Natalia Mamonova: The development of large-scale agriculture in Russia and Ukraine follows a very similar trajectory despite legislative, institutional and political differences
10 December 2018
Russia and Ukraine are often compared to each other with regard to their agricultural and rural development. These countries are the region’s major agricultural producers, in which farmland is the target for national and international capital investments. Despite the slightly different institutional design and the speed of the post-Soviet land reforms in Russia and Ukraine, the results were very much the same: the former large collective farms were transformed into even larger agricultural enterprises (often known as agroholdings), while the majority of the rural population continue being dependent on semi-subsistent farming at their household plots. We addressed the dualistic structure of agricultural production in Russia and Ukraine in the first part of our interview with Dr. Natalia Mamonova, Research Fellow at the Russia and Eurasia Programme, Swedish Institute of International Affairs (UI). Today, we continue our discussion with Dr. Mamonova to get more insights in the development of large-scale farming in these two countries.
Your research focuses on agrarian transformations in Russia and Ukraine. In your opinion, what are the main similarities between these two countries with respect to large-scale agriculture?
There is a growing interest of international agricultural actors to invest in Russian and Ukrainian agriculture, although this interest has slightly declined after 2014 because of the geopolitical crisis and unstable economic and political situations in both countries. However, from my knowledge, the majority of land investments in Russia and Ukraine are made by domestic actors. The dominance of domestic investments is especially profound in Russia, where the attractiveness of the Russian economy for foreign investors has been significantly reduced due to the ongoing sanctions.
The domestic investors are often represented by oligarchs or family members of government authorities. The merger between large businesses and the state apparatus is a common practice in Russia and Ukraine. For example, the family members of Aleksander Tkachev – the Russia’s agriculture minister until May 2018 – own the Tkachev Agricultural Complex that, according to different estimations, controls from 150,000 ha to 500,000 ha of land and over 30 enterprises, including poultry plants, meat and dairy processing plants. Likewise, the Ukrainian president Petro Poroshenko is the owner of the holding Ukrprominvest-Agro, which includes several agricultural enterprises with acreage of more than 120,000 ha that are specialized in crop production (sugar beet, wheat, soybean, corn, and sunflower), as well as livestock and flour production. The personal interest in large-scale agriculture of the key Russian and Ukrainian authorities essentially influences the state policies that promote and support large-scale agricultural development.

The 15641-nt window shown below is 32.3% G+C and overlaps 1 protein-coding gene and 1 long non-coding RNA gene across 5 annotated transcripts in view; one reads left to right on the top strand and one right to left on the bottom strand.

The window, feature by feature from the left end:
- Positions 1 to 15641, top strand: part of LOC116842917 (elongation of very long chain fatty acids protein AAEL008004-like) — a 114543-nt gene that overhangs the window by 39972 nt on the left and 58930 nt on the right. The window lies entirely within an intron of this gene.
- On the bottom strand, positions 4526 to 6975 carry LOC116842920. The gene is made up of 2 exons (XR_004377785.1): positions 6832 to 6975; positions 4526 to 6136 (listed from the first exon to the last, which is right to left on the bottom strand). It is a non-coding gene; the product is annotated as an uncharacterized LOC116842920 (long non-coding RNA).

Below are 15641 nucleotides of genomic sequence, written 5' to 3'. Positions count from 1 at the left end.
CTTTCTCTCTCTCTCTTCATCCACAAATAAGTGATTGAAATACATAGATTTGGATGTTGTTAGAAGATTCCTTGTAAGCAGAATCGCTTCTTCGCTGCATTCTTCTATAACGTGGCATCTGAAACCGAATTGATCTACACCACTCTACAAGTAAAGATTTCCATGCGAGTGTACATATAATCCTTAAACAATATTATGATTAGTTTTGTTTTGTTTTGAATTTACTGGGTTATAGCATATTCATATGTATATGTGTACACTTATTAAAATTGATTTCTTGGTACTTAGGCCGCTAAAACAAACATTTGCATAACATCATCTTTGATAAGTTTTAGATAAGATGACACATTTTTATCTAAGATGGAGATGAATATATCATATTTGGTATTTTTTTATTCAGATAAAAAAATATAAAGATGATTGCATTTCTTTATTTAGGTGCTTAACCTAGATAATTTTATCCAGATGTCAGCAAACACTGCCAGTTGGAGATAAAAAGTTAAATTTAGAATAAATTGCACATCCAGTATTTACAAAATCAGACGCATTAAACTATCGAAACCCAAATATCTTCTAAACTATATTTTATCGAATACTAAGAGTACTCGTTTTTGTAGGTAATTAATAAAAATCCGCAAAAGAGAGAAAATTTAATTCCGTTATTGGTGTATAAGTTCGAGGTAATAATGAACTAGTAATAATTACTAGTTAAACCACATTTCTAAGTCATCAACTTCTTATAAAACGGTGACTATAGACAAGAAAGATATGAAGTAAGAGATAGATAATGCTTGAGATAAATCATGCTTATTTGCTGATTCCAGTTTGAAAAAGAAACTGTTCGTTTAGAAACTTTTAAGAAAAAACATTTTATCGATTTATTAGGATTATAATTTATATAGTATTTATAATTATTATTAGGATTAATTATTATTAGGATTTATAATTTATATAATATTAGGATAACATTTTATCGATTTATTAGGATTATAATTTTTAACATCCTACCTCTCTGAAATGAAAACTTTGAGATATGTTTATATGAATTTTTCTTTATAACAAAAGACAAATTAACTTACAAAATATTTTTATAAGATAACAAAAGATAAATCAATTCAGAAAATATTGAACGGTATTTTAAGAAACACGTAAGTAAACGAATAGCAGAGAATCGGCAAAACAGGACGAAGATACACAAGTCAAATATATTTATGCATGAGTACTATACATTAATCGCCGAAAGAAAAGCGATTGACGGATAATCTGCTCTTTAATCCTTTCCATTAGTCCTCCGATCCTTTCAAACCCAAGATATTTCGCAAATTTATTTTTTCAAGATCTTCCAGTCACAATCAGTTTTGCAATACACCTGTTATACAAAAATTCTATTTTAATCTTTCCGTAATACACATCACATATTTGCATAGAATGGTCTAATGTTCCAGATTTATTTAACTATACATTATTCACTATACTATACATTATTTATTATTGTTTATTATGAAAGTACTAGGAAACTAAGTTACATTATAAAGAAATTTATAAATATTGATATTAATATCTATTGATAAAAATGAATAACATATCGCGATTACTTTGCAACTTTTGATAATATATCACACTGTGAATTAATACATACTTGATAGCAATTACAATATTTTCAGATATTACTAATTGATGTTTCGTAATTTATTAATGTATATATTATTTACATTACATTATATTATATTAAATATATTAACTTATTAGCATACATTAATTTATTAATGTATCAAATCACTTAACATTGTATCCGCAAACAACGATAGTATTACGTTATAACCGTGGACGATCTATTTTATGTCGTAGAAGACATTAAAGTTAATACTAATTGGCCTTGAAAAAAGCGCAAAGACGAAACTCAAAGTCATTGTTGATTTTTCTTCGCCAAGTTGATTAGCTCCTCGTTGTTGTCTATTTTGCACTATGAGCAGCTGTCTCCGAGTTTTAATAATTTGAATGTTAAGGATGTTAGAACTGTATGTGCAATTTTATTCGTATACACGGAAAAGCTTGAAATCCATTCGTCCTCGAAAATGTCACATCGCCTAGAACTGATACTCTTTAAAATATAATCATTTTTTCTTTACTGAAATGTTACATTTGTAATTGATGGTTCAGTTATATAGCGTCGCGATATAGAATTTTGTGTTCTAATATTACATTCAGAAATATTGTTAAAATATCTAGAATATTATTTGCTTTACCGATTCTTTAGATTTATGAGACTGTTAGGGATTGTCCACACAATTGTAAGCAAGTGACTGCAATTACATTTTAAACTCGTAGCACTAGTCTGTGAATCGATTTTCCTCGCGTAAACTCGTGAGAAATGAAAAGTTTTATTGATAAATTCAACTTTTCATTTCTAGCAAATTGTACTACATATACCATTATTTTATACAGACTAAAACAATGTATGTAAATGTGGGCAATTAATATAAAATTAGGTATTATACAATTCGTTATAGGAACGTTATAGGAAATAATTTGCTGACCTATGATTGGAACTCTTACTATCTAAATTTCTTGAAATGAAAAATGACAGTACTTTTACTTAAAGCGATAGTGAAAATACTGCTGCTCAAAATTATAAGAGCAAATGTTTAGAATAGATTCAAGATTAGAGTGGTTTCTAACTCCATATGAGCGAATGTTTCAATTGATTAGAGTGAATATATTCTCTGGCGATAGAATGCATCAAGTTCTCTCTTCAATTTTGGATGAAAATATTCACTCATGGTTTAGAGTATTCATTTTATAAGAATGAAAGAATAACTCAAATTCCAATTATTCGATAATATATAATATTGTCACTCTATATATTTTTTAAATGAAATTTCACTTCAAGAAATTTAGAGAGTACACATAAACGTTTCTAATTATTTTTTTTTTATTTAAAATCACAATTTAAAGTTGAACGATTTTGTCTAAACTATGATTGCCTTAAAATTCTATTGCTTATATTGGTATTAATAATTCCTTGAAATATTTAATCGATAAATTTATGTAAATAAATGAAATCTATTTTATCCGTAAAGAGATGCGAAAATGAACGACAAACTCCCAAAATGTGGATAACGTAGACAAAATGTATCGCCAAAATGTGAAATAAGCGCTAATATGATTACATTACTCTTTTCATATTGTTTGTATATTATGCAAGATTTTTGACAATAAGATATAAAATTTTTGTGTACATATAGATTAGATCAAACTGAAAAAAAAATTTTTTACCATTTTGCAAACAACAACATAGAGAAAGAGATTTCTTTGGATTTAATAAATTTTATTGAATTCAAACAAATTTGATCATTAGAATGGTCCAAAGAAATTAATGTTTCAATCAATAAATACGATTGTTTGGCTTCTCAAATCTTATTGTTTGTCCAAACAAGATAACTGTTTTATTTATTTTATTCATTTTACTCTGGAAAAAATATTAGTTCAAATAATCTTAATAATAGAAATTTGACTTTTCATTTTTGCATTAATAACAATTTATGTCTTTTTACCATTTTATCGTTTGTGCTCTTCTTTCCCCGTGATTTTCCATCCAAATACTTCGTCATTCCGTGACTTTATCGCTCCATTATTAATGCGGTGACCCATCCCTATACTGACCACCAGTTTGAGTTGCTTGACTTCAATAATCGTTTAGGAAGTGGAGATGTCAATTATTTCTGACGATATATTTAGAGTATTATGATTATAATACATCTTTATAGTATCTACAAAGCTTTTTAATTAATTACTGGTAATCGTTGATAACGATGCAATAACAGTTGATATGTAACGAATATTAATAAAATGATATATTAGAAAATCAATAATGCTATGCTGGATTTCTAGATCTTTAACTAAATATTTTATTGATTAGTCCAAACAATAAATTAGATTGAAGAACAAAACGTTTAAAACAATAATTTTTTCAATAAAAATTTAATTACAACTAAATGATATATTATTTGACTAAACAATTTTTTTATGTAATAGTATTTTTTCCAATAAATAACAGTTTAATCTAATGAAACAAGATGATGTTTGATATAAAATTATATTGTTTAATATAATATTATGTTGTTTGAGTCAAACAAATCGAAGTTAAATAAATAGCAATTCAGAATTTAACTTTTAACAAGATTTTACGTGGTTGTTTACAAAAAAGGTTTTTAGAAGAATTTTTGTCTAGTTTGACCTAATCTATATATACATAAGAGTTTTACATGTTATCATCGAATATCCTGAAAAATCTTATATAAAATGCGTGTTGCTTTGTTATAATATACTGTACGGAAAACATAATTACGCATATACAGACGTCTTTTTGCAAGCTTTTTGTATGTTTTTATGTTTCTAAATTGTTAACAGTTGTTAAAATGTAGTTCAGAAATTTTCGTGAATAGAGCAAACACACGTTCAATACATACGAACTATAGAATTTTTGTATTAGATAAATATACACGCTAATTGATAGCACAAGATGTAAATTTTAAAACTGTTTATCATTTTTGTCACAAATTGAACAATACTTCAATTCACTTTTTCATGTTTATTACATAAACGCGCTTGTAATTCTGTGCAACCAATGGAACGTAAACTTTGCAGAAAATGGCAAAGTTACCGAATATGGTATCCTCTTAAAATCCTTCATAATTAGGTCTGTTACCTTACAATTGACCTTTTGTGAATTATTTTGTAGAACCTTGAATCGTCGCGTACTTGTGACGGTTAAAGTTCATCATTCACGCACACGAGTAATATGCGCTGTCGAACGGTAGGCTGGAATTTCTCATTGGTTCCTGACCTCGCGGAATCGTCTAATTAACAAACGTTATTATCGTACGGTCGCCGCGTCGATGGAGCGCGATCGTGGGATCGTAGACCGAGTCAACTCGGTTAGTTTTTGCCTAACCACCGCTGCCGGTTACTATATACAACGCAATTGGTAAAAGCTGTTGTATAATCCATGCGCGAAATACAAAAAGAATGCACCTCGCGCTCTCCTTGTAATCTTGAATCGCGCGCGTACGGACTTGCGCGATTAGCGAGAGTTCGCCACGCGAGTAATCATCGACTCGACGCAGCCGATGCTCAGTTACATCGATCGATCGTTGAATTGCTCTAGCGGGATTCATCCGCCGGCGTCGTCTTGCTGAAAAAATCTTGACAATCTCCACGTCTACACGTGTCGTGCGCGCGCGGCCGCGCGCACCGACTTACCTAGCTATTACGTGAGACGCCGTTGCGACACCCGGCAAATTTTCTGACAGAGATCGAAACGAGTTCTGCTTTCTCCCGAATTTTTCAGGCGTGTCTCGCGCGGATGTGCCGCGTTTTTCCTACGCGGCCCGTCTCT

What about the differences? Are there any stark distinctions between the two countries?
Certainly, there are also differences between Russian and Ukrainian agriculture. For example, Russia has a relatively free land market – its agricultural land may be sold or purchased by citizens and legal entities, except foreign citizens and companies. Foreigners can buy the land if they establish Russian subsidiaries or find Russian representatives. In Ukraine, the agricultural land is under the moratorium, which forbids citizens and companies to sell or buy farmland plots. Thus, the majority of Ukrainian land is still officially in ownership of rural dwellers, who rent their land plots to large agricultural enterprises. The moratorium was introduced in Ukraine in 2001 and has already been extended several times (until2008, 2012, 2013, 2016 and 2019).
The ongoing process of the European integration of Ukraine requires liberalization of the Ukrainian land market, which will force the Ukrainian government to lift the moratorium. International observers have advised the Ukrainian government to cancel the moratorium in a phased manner with the application of the Voluntary Guidelines on the Responsible Governance of Tenure of Land, Fisheries and Forests. However, I do not foresee a drastic change in land use, as large agricultural companies already control the majority of Ukrainian farmland. The moratorium cancellation will mainly ensure land property rights of current land users.
To be continued